I spent most of my PPA time talking to other teachers who had been crying. Like the pregnant teacher who was forced to stay in the classroom when a kid came to school infected with something that could affect her baby and wasn’t sent home. And a T.A who was punched in the throat by a child. A teacher who was refused a sick day for an emergency extraction on her tooth after being punched in the cheek by another student.
As a rule teachers didn’t go out into the yard at play time. I did once and a kid hit me in the back of the head.
I could tell you more but I think you have enough in terms of violence. It was bad when it happened and I felt my life was over and I thought they could control me but now I’m at a great school. I just wish I could whistle blow them but I can only do it with my contacts and I don’t want them to know it was me.
The consequences are varied…
The following stories are all from one teacher who wanted to highlight how varied the consequences for violence are, even within the same school.
Incident: Year 7 student punching students in classroom during practical subject. Escalated to same student taking a knife and stabbing chopping boards whilst threatening to stab the ‘snitch’. Student then began waving knife around threatening students and a staff member. Whilst on the veranda with knife student was locked out of classroom – kept trying to get back in – lockdown initiated. Student stabbed knife into wall and walked off before being subdued by SBPO. Student threatened to return and burn down the buildings whilst being removed from grounds.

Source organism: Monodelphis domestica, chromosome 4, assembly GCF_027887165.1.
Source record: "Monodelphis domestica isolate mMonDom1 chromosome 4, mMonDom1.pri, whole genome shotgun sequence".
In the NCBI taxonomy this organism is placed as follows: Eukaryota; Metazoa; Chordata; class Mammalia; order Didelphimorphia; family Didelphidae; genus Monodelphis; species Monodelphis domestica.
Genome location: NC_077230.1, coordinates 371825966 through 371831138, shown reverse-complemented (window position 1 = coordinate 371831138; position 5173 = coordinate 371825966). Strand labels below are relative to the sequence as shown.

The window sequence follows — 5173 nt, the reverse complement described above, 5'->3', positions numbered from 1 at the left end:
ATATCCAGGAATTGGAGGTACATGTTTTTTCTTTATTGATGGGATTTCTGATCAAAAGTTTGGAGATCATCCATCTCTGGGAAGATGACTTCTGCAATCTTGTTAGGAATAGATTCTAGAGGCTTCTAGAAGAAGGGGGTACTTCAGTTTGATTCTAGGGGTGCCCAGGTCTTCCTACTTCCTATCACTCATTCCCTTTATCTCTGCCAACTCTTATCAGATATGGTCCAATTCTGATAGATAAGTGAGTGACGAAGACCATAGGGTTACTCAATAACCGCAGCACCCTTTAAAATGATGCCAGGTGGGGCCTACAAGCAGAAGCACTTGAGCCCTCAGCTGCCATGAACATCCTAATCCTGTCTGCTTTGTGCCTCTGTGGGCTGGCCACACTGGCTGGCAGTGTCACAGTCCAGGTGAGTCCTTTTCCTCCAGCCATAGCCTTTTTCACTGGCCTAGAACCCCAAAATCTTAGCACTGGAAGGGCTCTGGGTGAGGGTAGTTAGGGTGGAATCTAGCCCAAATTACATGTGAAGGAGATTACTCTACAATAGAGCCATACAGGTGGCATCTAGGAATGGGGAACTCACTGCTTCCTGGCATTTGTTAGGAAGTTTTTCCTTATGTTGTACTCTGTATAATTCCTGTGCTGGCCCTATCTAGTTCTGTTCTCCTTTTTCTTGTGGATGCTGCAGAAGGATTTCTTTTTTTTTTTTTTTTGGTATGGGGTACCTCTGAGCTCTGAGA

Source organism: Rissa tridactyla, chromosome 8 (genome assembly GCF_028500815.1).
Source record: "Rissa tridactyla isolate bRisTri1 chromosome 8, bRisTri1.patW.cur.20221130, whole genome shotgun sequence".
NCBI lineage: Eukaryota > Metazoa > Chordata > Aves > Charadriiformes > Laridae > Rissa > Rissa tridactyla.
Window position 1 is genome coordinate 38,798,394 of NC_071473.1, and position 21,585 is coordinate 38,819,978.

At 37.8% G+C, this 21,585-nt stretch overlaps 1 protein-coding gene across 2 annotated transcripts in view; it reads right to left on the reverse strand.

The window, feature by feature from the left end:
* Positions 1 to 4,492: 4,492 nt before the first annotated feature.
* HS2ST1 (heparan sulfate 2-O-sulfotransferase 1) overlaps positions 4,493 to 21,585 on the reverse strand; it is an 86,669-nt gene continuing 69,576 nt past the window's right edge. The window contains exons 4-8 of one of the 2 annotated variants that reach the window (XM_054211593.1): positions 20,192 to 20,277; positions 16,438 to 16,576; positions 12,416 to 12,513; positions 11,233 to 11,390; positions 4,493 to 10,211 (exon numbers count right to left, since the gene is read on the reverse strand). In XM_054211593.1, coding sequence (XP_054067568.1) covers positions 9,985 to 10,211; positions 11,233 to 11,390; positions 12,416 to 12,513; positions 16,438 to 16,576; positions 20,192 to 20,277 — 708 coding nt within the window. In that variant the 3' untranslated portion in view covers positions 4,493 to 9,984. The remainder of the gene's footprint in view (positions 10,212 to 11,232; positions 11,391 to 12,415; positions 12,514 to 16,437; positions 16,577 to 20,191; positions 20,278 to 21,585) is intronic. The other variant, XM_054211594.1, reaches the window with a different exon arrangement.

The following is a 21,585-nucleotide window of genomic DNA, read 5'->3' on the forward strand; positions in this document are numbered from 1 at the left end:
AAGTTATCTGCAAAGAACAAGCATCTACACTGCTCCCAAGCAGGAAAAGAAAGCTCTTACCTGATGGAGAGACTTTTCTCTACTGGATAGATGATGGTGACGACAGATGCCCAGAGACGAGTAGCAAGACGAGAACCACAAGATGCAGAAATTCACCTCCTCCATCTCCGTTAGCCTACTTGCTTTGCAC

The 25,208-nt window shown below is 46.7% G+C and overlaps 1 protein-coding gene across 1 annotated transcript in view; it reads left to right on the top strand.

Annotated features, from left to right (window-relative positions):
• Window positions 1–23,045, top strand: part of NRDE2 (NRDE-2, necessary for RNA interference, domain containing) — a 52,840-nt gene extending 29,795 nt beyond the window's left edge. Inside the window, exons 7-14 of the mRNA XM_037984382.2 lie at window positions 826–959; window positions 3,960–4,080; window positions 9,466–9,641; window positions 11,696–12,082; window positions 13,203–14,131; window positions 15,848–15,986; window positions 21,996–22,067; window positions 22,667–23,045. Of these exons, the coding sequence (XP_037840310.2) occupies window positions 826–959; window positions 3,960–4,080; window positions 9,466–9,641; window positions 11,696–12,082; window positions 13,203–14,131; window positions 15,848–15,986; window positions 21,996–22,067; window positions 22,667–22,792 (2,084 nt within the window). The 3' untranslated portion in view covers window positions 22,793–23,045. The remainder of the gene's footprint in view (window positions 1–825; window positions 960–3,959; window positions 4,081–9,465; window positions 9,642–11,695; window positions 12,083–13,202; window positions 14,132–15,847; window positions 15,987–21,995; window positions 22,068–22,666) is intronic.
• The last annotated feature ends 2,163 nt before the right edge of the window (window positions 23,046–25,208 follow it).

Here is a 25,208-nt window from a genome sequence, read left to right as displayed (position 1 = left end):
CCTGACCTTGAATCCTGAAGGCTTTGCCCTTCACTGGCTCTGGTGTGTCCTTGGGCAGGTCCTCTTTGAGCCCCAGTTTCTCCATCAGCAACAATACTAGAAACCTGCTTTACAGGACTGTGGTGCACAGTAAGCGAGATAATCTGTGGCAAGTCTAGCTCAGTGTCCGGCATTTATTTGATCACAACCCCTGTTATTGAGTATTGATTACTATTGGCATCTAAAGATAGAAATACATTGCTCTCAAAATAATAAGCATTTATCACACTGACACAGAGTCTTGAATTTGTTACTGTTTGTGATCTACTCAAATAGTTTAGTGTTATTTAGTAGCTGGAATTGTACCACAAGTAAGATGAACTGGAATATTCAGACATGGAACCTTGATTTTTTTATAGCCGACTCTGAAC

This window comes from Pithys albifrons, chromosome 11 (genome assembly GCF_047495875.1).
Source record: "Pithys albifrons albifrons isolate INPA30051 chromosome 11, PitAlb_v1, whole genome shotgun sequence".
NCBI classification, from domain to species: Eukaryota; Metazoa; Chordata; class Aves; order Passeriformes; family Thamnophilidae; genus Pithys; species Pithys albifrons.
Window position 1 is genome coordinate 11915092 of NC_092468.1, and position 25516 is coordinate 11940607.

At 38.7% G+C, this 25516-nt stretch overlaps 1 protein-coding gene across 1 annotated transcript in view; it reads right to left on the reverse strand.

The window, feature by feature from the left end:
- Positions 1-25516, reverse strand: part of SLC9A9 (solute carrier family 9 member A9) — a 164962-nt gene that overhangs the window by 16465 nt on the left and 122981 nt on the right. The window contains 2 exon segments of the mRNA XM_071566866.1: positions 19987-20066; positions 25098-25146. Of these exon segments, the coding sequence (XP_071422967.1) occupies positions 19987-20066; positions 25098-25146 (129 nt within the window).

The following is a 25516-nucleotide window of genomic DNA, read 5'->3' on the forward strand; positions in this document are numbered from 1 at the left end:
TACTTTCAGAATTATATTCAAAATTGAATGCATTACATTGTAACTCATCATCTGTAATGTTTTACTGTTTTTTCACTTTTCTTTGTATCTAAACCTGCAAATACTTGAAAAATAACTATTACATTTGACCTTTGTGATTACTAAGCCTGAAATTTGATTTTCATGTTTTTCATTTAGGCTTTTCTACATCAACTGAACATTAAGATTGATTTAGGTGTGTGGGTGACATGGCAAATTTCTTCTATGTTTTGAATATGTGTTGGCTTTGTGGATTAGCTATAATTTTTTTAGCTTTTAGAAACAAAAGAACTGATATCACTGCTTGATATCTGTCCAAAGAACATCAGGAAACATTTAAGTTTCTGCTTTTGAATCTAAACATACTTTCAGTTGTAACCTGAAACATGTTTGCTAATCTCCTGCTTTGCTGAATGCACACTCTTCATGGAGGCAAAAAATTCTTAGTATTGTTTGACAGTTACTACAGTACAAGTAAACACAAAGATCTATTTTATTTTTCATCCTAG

Consequence: suspension 20 days pending exclusion (student has had multiple suspensions before this point).
Incident: Student assaulted teacher and other students whilst they were breaking up a playground fight. Student deliberately spat saliva and blood into face of female teacher who stopped fight. Student is known to be a drug user and dealer and have hepatitis. Staff member denied immediate first aid (or any other than provided by herself) and had to continue teaching final period as despite being aware of situation, administration and HOD did not attempt to or offer to cover lesson.